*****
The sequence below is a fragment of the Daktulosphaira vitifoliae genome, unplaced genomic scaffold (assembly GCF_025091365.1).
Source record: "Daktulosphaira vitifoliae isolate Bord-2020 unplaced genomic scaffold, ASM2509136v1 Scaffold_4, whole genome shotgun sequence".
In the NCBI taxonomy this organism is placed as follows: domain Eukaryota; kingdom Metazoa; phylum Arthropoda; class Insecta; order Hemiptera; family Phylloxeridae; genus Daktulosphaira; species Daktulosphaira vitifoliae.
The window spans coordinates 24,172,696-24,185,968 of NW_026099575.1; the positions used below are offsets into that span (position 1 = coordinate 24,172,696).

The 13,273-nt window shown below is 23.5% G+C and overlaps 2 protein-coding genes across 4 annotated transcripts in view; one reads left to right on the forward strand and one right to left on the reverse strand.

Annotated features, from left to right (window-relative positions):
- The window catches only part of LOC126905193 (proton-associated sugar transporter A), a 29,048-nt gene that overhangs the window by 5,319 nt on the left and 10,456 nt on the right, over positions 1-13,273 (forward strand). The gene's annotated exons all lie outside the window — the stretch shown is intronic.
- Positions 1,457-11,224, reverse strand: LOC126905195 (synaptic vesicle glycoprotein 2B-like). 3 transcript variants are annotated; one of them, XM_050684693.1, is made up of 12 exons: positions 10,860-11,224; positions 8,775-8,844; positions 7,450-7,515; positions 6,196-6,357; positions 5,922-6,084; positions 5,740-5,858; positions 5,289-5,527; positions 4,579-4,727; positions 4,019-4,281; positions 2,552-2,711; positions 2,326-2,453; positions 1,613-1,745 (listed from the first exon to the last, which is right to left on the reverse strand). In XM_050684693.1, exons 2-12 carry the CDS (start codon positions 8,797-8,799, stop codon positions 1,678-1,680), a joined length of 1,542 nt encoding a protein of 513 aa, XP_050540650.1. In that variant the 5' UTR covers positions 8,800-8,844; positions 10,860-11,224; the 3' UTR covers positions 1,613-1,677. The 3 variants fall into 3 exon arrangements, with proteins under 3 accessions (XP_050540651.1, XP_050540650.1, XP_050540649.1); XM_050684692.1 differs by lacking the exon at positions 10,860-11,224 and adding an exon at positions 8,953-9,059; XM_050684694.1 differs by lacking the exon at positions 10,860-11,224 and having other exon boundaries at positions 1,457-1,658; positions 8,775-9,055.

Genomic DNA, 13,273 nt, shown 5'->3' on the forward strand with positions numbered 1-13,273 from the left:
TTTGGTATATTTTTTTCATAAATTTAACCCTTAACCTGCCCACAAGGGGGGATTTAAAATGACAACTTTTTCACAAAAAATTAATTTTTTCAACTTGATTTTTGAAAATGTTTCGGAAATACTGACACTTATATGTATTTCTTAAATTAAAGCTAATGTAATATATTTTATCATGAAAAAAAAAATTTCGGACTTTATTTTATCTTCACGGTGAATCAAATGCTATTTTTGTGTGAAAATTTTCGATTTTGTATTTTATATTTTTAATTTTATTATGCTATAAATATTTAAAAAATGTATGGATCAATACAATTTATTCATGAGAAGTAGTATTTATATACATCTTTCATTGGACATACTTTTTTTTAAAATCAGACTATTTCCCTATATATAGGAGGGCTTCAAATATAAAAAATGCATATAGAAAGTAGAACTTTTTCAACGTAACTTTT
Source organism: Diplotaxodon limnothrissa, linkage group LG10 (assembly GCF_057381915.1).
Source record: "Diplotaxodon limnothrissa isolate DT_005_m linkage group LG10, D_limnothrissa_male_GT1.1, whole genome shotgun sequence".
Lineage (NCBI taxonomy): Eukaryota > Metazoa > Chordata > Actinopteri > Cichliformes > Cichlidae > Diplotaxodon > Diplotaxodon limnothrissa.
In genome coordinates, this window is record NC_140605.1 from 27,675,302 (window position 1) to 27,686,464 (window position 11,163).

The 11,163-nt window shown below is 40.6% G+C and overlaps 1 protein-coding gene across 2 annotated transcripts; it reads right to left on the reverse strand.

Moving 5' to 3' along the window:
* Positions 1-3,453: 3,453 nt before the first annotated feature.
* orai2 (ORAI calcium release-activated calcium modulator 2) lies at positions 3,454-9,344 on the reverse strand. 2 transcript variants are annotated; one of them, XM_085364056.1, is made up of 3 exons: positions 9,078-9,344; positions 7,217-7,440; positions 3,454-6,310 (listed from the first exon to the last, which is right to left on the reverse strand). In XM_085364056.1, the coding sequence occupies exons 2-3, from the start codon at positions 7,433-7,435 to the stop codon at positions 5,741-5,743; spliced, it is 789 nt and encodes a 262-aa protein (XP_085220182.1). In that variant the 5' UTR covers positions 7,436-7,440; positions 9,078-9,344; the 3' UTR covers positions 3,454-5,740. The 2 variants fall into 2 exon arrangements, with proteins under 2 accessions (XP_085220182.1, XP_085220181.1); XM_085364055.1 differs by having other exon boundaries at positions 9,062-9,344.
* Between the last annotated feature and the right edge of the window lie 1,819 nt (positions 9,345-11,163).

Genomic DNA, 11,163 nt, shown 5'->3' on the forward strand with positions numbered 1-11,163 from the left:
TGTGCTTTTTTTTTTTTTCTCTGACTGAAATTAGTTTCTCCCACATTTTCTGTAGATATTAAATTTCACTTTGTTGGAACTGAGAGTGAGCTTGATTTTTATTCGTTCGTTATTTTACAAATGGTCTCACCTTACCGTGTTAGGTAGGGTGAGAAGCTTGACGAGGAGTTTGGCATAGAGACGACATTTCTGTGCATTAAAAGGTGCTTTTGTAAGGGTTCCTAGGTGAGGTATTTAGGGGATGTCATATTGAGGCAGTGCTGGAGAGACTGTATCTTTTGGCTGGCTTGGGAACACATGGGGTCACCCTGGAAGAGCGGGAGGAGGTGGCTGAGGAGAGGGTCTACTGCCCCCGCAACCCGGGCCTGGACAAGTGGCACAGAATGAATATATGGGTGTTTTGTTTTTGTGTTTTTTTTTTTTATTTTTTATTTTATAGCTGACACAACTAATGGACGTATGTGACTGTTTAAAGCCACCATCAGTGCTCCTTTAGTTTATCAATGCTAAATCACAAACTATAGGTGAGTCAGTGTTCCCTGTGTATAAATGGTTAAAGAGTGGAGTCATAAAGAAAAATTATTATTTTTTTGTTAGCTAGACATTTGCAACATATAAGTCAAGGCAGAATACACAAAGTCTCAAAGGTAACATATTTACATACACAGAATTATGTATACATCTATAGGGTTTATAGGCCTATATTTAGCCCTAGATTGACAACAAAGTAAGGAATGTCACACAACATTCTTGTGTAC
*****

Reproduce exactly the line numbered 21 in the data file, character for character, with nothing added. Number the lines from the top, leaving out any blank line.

TGTGCTTTTTTTTTTTTTCTCTGACTGAAATTAGTTTCTCCCACATTTTCTGTAGATATTAAATTTCACTTTGTTGGAACTGAGAGTGAGCTTGATTTTTATTCGTTCGTTATTTTACAAATGGTCTCACCTTACCGTGTTAGGTAGGGTGAGAAGCTTGACGAGGAGTTTGGCATAGAGACGACATTTCTGTGCATTAAAAGGTGCTTTTGTAAGGGTTCCTAGGTGAGGTATTTAGGGGATGTCATATTGAGGCAGTGCTGGAGAGACTGTATCTTTTGGCTGGCTTGGGAACACATGGGGTCACCCTGGAAGAGCGGGAGGAGGTGGCTGAGGAGAGGGTCTACTGCCCCCGCAACCCGGGCCTGGACAAGTGGCACAGAATGAATATATGGGTGTTTTGTTTTTGTGTTTTTTTTTTTTATTTTTTATTTTATAGCTGACACAACTAATGGACGTATGTGACTGTTTAAAGCCACCATCAGTGCTCCTTTAGTTTATCAATGCTAAATCACAAACTATAGGTGAGTCAGTGTTCCCTGTGTATAAATGGTTAAAGAGTGGAGTCATAAAGAAAAATTATTATTTTTTTGTTAGCTAGACATTTGCAACATATAAGTCAAGGCAGAATACACAAAGTCTCAAAGGTAACATATTTACATACACAGAATTATGTATACATCTATAGGGTTTATAGGCCTATATTTAGCCCTAGATTGACAACAAAGTAAGGAATGTCACACAACATTCTTGTGTAC